Injury Liability for Workplace Accidents

If you suffer an injury at work, you'll probably turn to a workers' compensation insurer to recoup your losses.

By , Attorney · Pepperdine Caruso School of Law
Updated by David Goguen, J.D. · University of San Francisco School of Law

If you get hurt on the job, it's important to understand your legal options. In most (but not all) situations, a workers' compensation claim may be the only way you can get payment for a work-related injury. In this article, you'll learn the basics of workers' compensation, who may be liable for on-the-job injuries, and more.

Workers' Compensation as "Exclusive Remedy"

You typically can't file a civil lawsuit against your employer for work-related injuries or illness. Instead, you usually must file a claim through your state's administrative workers' compensation agency. (Understand the differences between a lawsuit for injury and a workers' compensation claim.)

The workers' compensation system is something of a tradeoff: in exchange for forfeiting their right to sue their employer for work-related injuries, employees can receive benefits for work-related injuries no matter who was at fault for their injuries. This is known as the "compensation bargain." Most employers are required to pay into the workers' compensation system by purchasing insurance for their employees. Learn more about how much workers' compensation benefits pay.

Exceptions to the Exclusive Remedy Provision

Not all injuries suffered by an employee are subject to the exclusivity provision of workers' compensation statutes. Some exceptions include:

  • Sexual harassment claims. Some states hold that workplace sexual harassment claims aren't subject to the exclusive remedy provision of workers' compensation plans. Other states have held otherwise, so be sure to understand where your state comes down on this issue.
  • Wrongful termination claims. Some states require that emotional distress claims resulting from wrongful termination—either as a result of a breach of an employment contract or as a result of a wrongful termination—aren't subject to the exclusivity provision of workers' compensation statutes. Again though, other states hold otherwise.
  • Employment discrimination claims. Most states hold that discrimination claims based upon race, religion, gender, national origin, disability, etc. are not barred by the exclusivity provision of workers' compensation statutes—in other words, you can bring these claims outside the umbrella of workers comp.
  • Maritime industry workers. Special federal rules (and not state workers' compensation laws) apply to almost anyone who's injured while working on or around boats and other watercraft. Crew members on board most kinds of vessels—and anyone else who might be considered a "seaman"—can usually file a lawsuit against their employer for on-the-job injuries, under a law called the Jones Act. Dock and shipyard workers (and others who qualify) can file a claim for on-the-job injury under the Longshore & Harbor Workers' Compensation Act.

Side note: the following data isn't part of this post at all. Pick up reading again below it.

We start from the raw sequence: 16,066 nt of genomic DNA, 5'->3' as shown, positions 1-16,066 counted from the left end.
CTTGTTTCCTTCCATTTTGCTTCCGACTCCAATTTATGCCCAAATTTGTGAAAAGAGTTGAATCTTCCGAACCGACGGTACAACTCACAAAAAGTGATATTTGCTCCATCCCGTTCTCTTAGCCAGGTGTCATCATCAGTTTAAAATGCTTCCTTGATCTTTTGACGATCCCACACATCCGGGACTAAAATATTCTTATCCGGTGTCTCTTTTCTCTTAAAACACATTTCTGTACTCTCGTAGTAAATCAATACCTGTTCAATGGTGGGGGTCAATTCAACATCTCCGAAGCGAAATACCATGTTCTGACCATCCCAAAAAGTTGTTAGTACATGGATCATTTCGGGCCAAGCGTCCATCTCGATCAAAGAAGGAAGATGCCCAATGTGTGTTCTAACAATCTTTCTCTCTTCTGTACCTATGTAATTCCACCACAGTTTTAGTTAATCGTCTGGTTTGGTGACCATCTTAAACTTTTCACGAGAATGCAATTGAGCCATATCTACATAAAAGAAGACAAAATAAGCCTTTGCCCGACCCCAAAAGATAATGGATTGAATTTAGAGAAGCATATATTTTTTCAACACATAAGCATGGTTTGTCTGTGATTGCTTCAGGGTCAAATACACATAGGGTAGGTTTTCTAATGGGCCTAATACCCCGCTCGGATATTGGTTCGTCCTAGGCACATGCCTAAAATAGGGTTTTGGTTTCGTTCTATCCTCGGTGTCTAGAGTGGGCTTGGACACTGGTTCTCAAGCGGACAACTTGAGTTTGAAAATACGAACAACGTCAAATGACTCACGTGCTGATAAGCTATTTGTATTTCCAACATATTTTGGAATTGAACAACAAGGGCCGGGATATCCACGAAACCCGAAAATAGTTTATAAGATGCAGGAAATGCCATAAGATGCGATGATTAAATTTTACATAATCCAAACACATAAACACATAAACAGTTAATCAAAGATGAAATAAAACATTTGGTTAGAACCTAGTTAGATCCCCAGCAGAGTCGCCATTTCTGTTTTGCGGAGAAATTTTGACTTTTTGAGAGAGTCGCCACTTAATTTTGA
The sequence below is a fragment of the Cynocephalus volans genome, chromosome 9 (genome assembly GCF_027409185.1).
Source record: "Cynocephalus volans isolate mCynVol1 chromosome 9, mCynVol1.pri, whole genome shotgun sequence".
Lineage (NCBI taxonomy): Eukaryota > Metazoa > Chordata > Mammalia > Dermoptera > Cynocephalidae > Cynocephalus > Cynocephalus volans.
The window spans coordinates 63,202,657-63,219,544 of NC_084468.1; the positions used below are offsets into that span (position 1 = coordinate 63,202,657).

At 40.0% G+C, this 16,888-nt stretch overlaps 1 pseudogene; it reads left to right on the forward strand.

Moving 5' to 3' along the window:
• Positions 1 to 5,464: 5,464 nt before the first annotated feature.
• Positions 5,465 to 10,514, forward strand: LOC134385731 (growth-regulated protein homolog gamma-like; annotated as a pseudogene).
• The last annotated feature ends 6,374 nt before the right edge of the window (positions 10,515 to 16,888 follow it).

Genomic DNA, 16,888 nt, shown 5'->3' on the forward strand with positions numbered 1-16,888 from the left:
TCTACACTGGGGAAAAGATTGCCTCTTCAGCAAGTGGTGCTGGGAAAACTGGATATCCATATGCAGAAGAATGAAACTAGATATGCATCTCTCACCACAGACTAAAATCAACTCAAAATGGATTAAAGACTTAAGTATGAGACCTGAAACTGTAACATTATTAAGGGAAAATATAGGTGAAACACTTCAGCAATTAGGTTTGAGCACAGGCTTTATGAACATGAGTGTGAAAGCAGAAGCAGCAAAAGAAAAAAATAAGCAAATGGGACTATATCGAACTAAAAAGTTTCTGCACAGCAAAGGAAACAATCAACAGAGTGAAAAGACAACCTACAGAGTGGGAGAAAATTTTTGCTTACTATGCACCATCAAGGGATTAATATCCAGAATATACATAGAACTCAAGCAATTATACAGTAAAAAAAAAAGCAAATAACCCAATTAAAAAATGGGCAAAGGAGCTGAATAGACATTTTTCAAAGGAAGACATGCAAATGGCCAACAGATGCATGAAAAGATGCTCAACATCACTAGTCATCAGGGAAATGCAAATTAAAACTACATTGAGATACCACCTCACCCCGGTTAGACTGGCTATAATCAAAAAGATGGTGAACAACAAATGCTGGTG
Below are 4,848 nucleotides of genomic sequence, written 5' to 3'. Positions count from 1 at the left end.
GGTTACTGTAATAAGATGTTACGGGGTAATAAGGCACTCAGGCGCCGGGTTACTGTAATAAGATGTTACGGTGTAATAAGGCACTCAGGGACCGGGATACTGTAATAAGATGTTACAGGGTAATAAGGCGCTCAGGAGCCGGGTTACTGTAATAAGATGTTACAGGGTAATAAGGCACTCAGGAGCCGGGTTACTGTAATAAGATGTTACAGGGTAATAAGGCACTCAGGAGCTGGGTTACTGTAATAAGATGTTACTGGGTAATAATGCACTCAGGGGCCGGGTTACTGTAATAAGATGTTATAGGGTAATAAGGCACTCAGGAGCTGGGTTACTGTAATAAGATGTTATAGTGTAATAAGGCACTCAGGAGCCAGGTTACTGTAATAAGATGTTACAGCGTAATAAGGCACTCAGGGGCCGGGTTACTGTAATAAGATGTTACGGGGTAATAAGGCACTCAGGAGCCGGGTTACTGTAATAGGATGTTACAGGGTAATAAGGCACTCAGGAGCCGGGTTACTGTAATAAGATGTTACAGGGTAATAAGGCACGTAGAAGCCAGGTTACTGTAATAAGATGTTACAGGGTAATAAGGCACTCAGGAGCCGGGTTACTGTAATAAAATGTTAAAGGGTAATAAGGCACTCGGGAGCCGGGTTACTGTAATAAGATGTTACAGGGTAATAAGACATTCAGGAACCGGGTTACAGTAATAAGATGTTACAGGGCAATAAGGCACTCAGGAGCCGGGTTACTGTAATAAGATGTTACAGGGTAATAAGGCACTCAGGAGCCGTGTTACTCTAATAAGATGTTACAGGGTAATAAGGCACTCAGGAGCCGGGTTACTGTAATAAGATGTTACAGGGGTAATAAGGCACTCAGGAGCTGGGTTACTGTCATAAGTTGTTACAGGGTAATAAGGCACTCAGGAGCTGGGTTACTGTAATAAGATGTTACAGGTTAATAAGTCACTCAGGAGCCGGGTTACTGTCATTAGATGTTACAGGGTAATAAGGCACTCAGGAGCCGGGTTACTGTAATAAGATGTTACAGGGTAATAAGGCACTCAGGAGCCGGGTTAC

Who Is Liable for Workplace Injuries?

Since workers' compensation is usually the exclusive remedy for an injured employee, negligence on the part of the employee (shared fault for causing the injury) doesn't usually affect the employee's right to benefits. For example, if the employee handles a machine improperly and is injured as a result, the employee's own negligence won't reduce the employee's workers' comp benefits.

There are some exceptions to this general rule. Some states won't allow an injured employee to receive workers' compensation benefits in the following circumstances.

Intentional, self-inflicted injury. If you intentionally injure yourself, you may have your benefits reduced or you may be barred from receiving any workers' compensation benefits. However, if the self-inflicted injury was the result of a work-related injury (physical or mental), then you might still be able to receive benefits.

Intoxication. Intoxication (such as being under the influence of drugs or alcohol at the time of the injury) may result in reduced benefits, or may completely bar recover of benefits. Once an employer proves that an employer was intoxicated at the time of the injury, the burden usually shifts to the employer to prove that the intoxication didn't contribute to the accident.

Violating an express company safety policy. If you're injured as a result of violating an express company safety policy, you may have your benefits reduced or denied altogether. For example, if your employee handbook requires you to wear a safety helmet, you failed to do so, and use of the helmet would have prevented your injury, your benefits may be reduced.

Learn more about when your workers' compensation claim may be denied.

Who Is Covered Under Workers' Compensation?

Typically, an employer is only required to purchase workers' compensation insurance for its employees. So, independent contractors aren't covered, since they're not employees.

Whether or not someone is an employee or independent contractor is determined by a judge or referee at the Workers' Compensation Board, not by the employer and employee. How the parties actually label themselves may be considered, but those classifications don't usually determine the outcome of the case. Learn more about eligibility for workers' compensations benefits.

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